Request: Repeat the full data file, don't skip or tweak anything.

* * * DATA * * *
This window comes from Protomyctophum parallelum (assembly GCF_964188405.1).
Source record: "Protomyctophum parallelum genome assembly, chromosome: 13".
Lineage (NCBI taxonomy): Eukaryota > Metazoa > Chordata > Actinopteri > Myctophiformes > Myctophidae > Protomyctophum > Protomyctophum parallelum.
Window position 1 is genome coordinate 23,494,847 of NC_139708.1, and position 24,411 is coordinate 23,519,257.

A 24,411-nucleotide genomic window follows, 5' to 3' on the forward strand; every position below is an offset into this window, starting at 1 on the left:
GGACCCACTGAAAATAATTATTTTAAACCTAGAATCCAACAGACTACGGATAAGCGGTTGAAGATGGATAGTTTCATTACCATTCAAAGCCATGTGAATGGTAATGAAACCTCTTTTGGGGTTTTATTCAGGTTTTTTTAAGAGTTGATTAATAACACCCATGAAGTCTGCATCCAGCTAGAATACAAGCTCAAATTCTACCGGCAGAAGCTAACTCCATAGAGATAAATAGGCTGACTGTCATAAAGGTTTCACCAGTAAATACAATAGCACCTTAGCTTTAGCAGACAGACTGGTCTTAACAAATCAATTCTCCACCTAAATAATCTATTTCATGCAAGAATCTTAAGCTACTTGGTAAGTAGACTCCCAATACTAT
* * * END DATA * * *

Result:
This window comes from Protomyctophum parallelum (assembly GCF_964188405.1).
Source record: "Protomyctophum parallelum genome assembly, chromosome: 13".
Lineage (NCBI taxonomy): Eukaryota > Metazoa > Chordata > Actinopteri > Myctophiformes > Myctophidae > Protomyctophum > Protomyctophum parallelum.
Window position 1 is genome coordinate 23,494,847 of NC_139708.1, and position 24,411 is coordinate 23,519,257.

A 24,411-nucleotide genomic window follows, 5' to 3' on the forward strand; every position below is an offset into this window, starting at 1 on the left:
GGACCCACTGAAAATAATTATTTTAAACCTAGAATCCAACAGACTACGGATAAGCGGTTGAAGATGGATAGTTTCATTACCATTCAAAGCCATGTGAATGGTAATGAAACCTCTTTTGGGGTTTTATTCAGGTTTTTTTAAGAGTTGATTAATAACACCCATGAAGTCTGCATCCAGCTAGAATACAAGCTCAAATTCTACCGGCAGAAGCTAACTCCATAGAGATAAATAGGCTGACTGTCATAAAGGTTTCACCAGTAAATACAATAGCACCTTAGCTTTAGCAGACAGACTGGTCTTAACAAATCAATTCTCCACCTAAATAATCTATTTCATGCAAGAATCTTAAGCTACTTGGTAAGTAGACTCCCAATACTAT